Riahi says the U.S. GAAPS are rule-based, but the IFRS is principle-based. This can be seen due to the differences seen in the treatment of some transactions. In the U.S, the areas of discussions can be interpreted or clarified by the board, but the IFRS can only give guidance and has clear rules. Some of the key areas where there are differences between IFRS and U.S. GAAP include the following accounting treatment. In the consolidation process, the IFRS prefers a control model while the GAAP prefers a risk and rewards model. In the U.S., the income statement includes extraordinary items, unlike the case with the financial reporting standards. In the determination of earnings per share, the interim dividends are not included, unlike the case with the United States.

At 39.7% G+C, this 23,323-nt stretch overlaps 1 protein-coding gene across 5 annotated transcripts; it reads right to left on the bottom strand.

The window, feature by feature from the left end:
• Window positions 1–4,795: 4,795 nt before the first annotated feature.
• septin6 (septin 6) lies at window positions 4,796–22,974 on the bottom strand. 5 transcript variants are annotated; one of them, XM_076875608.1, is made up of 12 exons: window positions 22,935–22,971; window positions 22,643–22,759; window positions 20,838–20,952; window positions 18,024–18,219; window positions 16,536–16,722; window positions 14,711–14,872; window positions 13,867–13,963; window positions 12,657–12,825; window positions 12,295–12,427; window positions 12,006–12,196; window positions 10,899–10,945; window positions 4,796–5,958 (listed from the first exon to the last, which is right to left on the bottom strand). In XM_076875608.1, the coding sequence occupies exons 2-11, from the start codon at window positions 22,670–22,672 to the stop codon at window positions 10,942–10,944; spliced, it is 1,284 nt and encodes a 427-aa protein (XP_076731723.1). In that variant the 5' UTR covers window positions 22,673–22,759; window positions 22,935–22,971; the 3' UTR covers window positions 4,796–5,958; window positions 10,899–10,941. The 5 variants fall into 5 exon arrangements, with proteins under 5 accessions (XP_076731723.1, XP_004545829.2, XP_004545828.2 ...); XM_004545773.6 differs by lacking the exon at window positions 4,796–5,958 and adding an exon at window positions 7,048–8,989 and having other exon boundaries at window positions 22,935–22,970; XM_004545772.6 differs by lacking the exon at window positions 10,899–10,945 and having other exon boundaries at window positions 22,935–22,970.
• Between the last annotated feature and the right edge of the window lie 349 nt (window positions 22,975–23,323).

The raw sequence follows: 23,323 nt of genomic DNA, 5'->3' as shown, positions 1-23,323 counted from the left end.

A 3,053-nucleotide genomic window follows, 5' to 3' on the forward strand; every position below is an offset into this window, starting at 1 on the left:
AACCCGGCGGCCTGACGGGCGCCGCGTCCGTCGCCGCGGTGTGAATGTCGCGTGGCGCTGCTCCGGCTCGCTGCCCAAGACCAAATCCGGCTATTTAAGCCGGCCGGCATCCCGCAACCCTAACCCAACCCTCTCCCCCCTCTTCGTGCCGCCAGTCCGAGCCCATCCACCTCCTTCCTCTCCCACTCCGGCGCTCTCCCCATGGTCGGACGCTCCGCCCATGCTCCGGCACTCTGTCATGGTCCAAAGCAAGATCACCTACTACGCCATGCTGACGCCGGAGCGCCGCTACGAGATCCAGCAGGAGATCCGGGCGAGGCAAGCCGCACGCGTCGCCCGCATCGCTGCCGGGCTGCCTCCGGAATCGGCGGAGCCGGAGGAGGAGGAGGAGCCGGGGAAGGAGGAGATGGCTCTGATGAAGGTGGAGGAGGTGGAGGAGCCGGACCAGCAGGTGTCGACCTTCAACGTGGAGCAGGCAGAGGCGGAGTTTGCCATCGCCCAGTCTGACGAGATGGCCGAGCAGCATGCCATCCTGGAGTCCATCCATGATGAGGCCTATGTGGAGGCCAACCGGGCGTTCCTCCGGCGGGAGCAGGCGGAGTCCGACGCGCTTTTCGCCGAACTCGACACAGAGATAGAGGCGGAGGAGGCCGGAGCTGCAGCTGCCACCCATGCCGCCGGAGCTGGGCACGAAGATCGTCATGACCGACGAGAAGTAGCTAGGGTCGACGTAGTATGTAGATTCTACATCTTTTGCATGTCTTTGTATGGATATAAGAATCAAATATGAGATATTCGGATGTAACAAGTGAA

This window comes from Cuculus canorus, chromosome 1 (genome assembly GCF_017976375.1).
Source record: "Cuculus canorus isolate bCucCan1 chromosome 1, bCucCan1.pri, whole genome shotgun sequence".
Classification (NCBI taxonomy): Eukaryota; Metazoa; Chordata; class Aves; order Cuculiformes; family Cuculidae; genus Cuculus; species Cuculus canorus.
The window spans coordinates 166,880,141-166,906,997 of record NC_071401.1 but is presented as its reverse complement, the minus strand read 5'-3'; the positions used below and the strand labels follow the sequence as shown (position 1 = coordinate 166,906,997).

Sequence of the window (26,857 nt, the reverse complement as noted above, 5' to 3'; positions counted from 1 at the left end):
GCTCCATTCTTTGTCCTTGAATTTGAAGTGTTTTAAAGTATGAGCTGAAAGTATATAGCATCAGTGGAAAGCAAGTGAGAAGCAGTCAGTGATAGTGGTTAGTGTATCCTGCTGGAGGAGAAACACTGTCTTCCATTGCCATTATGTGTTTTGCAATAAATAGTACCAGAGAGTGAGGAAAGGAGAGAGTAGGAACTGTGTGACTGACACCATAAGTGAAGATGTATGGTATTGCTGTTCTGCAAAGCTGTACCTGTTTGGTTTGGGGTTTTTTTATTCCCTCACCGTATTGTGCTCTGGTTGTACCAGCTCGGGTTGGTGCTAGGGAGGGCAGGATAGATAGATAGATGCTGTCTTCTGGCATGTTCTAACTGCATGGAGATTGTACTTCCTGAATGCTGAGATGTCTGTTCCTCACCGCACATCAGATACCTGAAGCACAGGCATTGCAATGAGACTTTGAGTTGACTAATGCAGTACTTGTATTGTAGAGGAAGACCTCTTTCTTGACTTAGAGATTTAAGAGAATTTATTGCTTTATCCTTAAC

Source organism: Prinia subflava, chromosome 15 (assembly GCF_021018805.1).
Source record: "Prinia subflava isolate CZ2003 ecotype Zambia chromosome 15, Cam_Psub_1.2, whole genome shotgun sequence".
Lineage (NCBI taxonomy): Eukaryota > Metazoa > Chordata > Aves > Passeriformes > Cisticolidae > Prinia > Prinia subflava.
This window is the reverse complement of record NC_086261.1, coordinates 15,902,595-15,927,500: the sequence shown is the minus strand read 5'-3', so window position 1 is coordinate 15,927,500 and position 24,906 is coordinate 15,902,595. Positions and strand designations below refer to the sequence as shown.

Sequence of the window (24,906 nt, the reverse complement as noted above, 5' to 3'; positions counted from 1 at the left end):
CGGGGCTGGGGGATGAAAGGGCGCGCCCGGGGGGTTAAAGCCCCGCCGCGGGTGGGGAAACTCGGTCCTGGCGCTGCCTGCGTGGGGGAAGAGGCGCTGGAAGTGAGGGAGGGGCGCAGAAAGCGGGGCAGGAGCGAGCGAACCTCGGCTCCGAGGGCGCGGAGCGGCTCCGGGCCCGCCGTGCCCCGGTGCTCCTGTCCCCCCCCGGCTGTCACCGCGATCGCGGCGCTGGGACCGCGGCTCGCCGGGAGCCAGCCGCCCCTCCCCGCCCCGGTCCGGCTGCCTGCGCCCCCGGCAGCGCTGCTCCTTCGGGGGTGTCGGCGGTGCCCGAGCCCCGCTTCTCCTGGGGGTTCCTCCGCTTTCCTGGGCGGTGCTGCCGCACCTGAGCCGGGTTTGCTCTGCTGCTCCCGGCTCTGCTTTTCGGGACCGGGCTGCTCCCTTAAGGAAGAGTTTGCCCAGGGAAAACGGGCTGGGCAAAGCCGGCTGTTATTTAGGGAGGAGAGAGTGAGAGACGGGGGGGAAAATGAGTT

The GAAPS considers development costs as capitalization while the reporting standards term them as expenses. Another notable difference between the two is in payment of share-based payments, where they are classified as assets by the IFRS and liabilities by the U. S GAAPS. The IFRS gives no specific guidance in recognition of payroll expenses, but the obligating event only requires recognition. The recognition of deferred taxes is on the basis of functional currency, and the US GAAPS does not recognize the deferred tax. The use of different bases of accounting is to ensure the fair presentation of the information to users of such accounting information. The use of different bases of accounting is due to the fact that the different kind of statements has different needs in giving information. The users are also different and have different needs in such statements. The major components of these statements are different, for instance, the type of accounts, expenses, and the basis of accounting.